A decade of baseball in 101 useless stats

On Sunday 4 April 2010, Boston Red Sox starting pitcher Josh Beckett induced weak contact from New York Yankees Derek Jeter in the first MLB play of the decade.

Here are 100 more useless snippets of information for you. Unless otherwise stated, all ratio stats are based on a minimum of 1,000 plate appearances or 500 innings pitched.

Nelson Cruz hit more home runs than anyone else. Edwin Encarnacion and Giancarlo Stanton were the only other players with at least 300 dingers. Albert Pujols was fourth, and with 285 home runs, Mike Trout and Jose Bautista tied for fifth. Nolan Arenado, David Ortiz, Bryce Harper and Josh Donaldson didn’t even make it into the top-20.

With 2,168 home runs, the New York Yankees were the home run kings of MLB. The fewest home runs (1,319) were hit by the San Francisco Giants … the only team to win the World Series three times.

The Texas Rangers and Los Angeles Dodgers both appeared in the World Series twice, but neither team emerged as victors. The Dodgers World Series drought stretches back to 1988, whereas the Rangers have never won the ultimate prize. Perhaps the 2020s will prove more successful.

Only four franchises (Miami Marlins, Seattle Mariners, Chicago White Sox and San Diego Padres) failed to sample postseason action. The New York Yankees, St Louis Cardinals and Los Angeles Dodgers all played October baseball in seven of the ten seasons.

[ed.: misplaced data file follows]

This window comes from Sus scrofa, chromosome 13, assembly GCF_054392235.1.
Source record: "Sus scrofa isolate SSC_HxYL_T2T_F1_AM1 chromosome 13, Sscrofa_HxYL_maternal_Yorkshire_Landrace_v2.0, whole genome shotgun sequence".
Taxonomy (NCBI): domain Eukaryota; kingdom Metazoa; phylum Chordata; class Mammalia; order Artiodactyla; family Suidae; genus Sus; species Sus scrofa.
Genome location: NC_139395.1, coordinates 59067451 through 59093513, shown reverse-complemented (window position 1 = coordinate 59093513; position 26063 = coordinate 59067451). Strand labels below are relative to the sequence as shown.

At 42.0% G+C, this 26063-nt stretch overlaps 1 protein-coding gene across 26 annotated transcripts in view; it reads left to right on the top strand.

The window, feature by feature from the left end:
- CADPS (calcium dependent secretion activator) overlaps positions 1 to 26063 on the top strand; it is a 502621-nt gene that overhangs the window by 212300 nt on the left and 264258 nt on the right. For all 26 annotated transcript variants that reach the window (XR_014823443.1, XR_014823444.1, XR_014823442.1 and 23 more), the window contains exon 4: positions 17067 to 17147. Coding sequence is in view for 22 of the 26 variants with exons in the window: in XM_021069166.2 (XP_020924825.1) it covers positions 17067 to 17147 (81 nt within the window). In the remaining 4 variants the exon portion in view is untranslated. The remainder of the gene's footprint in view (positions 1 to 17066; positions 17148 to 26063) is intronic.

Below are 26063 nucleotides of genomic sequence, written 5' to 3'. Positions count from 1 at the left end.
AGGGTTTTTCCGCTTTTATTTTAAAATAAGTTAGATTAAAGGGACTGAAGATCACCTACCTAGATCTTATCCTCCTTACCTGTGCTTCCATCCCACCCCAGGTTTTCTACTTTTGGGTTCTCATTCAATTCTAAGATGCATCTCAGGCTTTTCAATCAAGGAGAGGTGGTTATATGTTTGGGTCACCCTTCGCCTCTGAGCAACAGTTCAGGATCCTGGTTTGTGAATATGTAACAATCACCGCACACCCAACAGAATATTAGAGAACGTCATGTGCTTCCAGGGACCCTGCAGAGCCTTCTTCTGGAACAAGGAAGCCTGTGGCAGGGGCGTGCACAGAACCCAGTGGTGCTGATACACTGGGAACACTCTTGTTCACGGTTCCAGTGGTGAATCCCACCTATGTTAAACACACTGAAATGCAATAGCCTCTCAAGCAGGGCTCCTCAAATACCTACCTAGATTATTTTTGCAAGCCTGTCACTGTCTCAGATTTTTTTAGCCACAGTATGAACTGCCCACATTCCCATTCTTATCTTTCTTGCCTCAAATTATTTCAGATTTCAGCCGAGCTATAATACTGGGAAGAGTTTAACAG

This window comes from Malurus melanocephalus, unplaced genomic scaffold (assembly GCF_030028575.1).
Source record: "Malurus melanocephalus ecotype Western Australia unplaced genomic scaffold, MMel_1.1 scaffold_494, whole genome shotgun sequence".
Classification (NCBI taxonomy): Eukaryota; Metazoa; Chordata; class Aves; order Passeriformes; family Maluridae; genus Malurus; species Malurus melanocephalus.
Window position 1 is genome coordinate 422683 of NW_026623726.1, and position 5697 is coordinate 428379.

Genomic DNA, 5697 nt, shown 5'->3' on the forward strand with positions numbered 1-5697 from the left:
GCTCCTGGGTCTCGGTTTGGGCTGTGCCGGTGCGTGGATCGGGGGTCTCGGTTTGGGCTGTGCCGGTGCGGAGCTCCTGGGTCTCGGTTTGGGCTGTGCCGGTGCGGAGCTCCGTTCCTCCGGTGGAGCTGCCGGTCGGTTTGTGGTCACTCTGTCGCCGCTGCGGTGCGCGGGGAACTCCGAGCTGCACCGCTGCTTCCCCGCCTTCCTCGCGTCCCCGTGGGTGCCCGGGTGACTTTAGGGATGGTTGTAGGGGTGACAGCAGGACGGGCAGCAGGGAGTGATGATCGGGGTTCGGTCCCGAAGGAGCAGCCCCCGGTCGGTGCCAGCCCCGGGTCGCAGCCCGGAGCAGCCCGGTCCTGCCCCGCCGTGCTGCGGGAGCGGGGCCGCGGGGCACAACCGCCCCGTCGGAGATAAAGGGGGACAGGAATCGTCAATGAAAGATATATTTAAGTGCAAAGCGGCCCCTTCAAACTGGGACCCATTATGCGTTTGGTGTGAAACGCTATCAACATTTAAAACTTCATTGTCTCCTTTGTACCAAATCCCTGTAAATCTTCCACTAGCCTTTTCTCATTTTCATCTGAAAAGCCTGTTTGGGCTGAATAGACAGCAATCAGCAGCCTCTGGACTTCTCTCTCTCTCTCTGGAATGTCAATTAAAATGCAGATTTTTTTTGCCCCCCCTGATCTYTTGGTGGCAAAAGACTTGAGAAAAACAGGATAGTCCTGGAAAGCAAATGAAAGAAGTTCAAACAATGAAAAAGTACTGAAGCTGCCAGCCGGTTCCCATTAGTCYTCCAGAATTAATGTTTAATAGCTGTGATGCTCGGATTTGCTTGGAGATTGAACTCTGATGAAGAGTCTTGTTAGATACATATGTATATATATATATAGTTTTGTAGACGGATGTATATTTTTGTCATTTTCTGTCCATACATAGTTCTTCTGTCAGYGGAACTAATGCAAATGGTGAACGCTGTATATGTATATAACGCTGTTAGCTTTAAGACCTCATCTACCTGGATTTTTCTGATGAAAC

Boston Red Sox were the on-base masters of the decade (.335 OBP) and the Colorado Rockies the top sluggers (.435 SLG). The San Diego Padres ranked 31st with .682 OPS. Thirty-first!

Jonathan Villar’s 2019 season represented the only time a Baltimore Orioles player swiped more than 30 bags. They were easily the least active team on the base paths during the decade with just 598 stolen bases, a figure more than doubled by the speediest team, the Kansas City Royals. No wonder the Orioles were so keen to move Villar. He was making them look good.

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Dodgers pitchers struck out more than any other team, incredibly notching up 2,800 more Ks than the least potent team, the Minnesota Twins.

Clayton Kershaw was one of only four pitchers to accumulate more than 2,000 strikeouts, but it is Max Scherzer who was the K-king of the decade with 2,452 strikeouts.

Having seen the Yasiel Puig brawl and then the Amir Garrett scrap, both provoked by Pittsburgh Pirates pitchers, the least surprising stat of the decade is that the Pirates hit the most batsmen.

What is more surprising is that all-round nice guy Charlie Morton was the only pitcher in the game to drill more than 100 batters. Chris Sale was second with 98.

Adam Jones played the most games (1,499), but Nick Markakis had the most plate appearances (6,520). Robinson Cano had the most hits (1,695), Elvis Andrus the most singles (1,207), Cano the most doubles (363) and Dexter Fowler the most triples (72).

Despite playing 300 games fewer than players like Markakis and Jones, Chris Davis led the league with 1,597 strikeouts. Although Keon Broxton (38.6%) had the worst strikeout rate, just ahead of Joey Gallo (38.0%) and Miguel Sano (36.3%).

The streak for the number of consecutive games with at least one strikeout belongs to Aaron Judge with 37 games. Judge also owns the longest streak for at least two strikeouts in a game (which he shares with Noah Syndergaard). Both are all-time MLB records

There is little argument that Mike Trout was the Player of the Decade, so it is appropriate that he scored the most runs; 903 runs compared to 879 for Ian Kinsler and 868 for Andrew McCutchen.

According to WAR, Trout owns four of the six best seasons of the decade, and seven of the top 15. Only eight players enjoyed one season better than Trout’s seventh-best.